Chapter

British International Banks in Asia, 1870–1914: An Introductory Essay<sup>1</sup>

Shizuya Nishimura

in The Origins of International Banking in Asia

Published in print August 2012 | ISBN: 9780199646326
Published online September 2012 | e-ISBN: 9780191745256 | DOI: http://dx.doi.org/10.1093/acprof:oso/9780199646326.003.0003
British International Banks in Asia, 1870–1914: An Introductory Essay1

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The first international banks to appear in Asia were British. On the one hand were banks established in London, or who moved their head office to London. On the other hand were those who were formed in Asia by the European, mainly British, expatriate community and then retained their head office there. In the past these two groups have been treated as identical. However, what this chapter reveals very clearly is that this is not the case, as the comparison between the Chartered Bank and the Hong Kong and Shanghai Bank shows. In an age of imperialism before 1914 it might have been expected that the bank with the London head office would possess all the advantages. That was not the case because a local head office made the process of decision making faster and also removed the problem of having assets and liabilities in different currencies. It was thus HSBC that became the major force in Asia rather than the Chartered Bank. Despite the problems that it experienced in Asia between 1914 and 1945 it was also HSBC that was best placed to benefit from the renewed economic growth in Asia rather than the Chartered bank, which had to re-invent itself after the Second World War.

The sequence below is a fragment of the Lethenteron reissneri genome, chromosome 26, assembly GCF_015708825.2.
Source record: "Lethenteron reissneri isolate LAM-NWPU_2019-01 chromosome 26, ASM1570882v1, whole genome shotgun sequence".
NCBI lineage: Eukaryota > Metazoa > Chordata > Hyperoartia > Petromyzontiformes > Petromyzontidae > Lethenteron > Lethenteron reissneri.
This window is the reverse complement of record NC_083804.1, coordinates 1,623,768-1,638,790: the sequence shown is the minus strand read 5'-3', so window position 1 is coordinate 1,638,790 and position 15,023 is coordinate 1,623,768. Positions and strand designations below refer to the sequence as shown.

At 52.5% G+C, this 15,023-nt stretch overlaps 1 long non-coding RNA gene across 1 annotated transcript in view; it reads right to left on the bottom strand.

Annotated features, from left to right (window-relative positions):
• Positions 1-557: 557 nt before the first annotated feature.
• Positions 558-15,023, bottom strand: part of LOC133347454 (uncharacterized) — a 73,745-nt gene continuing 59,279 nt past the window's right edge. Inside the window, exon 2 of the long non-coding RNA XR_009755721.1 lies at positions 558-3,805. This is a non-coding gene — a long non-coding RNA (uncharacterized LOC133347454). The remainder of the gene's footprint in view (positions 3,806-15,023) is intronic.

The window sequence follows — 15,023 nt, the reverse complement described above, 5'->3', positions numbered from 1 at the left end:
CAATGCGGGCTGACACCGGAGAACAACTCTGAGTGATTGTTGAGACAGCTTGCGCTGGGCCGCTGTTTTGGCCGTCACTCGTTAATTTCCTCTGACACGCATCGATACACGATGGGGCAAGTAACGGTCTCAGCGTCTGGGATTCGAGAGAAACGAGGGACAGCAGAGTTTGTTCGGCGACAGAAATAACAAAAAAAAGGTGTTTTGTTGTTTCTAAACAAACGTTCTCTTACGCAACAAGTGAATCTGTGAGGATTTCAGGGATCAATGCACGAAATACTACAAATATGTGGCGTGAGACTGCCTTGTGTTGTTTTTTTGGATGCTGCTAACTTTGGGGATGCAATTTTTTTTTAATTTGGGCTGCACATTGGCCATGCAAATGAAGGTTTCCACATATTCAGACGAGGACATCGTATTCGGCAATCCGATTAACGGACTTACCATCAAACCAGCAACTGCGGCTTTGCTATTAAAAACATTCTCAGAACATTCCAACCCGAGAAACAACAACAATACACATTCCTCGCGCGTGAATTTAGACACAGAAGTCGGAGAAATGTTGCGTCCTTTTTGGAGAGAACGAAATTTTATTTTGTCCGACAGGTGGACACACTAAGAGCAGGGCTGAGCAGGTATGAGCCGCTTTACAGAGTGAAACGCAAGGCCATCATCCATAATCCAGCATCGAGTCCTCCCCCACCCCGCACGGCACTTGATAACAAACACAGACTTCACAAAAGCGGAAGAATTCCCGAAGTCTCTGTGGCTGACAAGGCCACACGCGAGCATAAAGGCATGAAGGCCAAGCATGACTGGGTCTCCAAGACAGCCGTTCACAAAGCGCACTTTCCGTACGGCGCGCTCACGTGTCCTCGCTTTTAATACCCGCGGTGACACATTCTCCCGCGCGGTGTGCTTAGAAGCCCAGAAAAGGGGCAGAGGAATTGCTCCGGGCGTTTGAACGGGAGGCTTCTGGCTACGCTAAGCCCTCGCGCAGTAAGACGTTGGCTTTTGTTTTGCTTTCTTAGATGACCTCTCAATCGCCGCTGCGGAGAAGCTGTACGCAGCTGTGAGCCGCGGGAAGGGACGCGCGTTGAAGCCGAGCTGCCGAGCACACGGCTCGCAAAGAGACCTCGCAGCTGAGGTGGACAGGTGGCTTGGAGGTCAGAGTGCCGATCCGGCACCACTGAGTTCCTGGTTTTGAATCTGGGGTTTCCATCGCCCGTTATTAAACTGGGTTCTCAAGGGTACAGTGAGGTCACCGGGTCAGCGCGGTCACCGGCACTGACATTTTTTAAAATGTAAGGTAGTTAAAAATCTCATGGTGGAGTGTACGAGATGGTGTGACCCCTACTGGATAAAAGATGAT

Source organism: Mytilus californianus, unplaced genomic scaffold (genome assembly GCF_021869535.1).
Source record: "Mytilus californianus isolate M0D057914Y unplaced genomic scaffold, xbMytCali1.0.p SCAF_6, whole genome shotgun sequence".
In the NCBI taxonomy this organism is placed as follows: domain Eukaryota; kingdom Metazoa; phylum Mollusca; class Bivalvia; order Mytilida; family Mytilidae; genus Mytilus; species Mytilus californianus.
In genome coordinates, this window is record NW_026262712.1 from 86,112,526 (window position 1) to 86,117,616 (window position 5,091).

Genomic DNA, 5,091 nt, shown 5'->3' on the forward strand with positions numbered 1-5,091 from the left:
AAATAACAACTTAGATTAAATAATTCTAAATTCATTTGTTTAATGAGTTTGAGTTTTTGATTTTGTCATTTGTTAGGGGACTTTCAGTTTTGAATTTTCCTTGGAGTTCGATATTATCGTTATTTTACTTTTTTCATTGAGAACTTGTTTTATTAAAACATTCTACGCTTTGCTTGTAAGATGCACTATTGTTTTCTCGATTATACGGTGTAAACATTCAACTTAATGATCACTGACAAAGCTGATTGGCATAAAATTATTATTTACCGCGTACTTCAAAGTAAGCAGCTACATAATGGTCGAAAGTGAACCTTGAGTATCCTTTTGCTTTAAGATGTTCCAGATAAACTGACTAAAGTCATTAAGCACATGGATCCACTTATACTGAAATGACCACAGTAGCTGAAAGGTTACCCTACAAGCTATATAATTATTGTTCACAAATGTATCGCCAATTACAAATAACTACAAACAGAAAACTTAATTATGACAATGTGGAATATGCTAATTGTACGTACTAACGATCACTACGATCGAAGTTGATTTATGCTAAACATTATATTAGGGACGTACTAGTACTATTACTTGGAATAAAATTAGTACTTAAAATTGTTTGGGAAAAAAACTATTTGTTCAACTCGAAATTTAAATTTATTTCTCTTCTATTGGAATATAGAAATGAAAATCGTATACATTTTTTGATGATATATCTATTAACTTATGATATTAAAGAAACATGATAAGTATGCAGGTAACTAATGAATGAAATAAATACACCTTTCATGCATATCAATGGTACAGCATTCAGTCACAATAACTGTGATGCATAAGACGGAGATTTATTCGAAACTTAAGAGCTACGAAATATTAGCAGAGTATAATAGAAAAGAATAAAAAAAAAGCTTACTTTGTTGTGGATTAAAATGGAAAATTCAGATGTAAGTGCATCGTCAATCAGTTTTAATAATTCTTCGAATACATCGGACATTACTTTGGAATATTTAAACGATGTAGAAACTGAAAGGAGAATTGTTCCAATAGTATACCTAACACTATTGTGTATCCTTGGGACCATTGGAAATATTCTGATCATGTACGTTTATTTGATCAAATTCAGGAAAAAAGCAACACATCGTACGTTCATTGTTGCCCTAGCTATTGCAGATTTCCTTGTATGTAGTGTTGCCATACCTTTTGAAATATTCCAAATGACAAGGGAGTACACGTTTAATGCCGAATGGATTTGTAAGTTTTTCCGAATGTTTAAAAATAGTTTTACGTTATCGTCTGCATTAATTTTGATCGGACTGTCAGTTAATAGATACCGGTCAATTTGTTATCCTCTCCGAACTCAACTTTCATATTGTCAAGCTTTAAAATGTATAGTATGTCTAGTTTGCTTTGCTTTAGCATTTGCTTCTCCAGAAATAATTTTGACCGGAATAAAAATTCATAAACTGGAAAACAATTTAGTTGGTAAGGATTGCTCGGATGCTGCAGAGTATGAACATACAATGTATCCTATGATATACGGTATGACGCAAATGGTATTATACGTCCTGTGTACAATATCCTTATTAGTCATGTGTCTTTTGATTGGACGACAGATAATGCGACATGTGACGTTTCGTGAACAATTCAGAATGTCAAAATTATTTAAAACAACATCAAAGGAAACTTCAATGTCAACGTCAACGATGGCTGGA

Keywords: international banking; Chartered Bank; HSBC; London; Second World War

Chapter.  15165 words. 

Subjects: Business History

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